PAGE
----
The music and record companies allege Scour facilitates the “global piracy of copyrighted motion pictures and sound recordings.”

Among the movies the suit claims can be downloaded from Scour are “Gladiator,” “Mission: Impossible 2” and “The X-Men,” movies not yet available on video or DVD.

“This lawsuit is about stealing,” said Jack Valenti, president of the Motion Picture Association of America, which filed the suit on behalf of the movie studios. “It’s a harsh word to use, but the only word that fits the definition of what is going on.”

Scour President Dan Rodrigues said he was surprised by the lawsuit. “Since our launch, all Scour services have complied with all applicable laws,” he said.

Rodrigues said Scour executives met Thursday with Utah Sen. Orrin Hatch, chairman of the Senate Judiciary Committee, to discuss recent congressional hearings into online music and Scour’s efforts to work with major entertainment companies.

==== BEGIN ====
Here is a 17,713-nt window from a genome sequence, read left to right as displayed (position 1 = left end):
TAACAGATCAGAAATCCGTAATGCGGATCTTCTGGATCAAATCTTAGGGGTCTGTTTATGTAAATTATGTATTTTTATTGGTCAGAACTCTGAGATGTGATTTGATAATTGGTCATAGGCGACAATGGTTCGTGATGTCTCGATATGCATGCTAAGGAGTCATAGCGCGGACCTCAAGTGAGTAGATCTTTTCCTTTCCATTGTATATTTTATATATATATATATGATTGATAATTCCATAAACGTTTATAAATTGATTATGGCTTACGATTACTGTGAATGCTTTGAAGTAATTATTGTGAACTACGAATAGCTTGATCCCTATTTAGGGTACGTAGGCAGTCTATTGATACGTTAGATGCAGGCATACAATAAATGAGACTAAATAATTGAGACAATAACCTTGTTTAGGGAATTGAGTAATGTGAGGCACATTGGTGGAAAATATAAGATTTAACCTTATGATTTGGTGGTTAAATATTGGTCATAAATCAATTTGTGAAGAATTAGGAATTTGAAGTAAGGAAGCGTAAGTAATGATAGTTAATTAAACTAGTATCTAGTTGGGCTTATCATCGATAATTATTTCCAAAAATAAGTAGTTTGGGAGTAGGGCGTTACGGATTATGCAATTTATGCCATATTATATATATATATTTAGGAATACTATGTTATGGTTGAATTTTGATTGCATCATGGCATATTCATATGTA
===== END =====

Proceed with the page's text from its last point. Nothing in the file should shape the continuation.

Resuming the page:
The MPAA and the Recording Industry Association of America, which recently sued Napster, have been aggressive in enforcing copyright claims. A trial is under way in New York in a suit filed by the MPAA against a Web site that allegedly makes available software to descramble the code meant to prevent DVDs from being copied.

The RIAA also is party to the suit against Scour. The lawsuit seeks an injunction against Scour. Attorneys representing the MPAA said copyright law allows for $150,000 in damages for every movie or recording whose copyright was violated.

Scour has attracted high-profile investors, including Michael Ovitz, a former agent and president of the Walt Disney Co. who also owns a production company. A spokesman for Ovitz said he would not comment as a matter of policy on lawsuits involving third parties.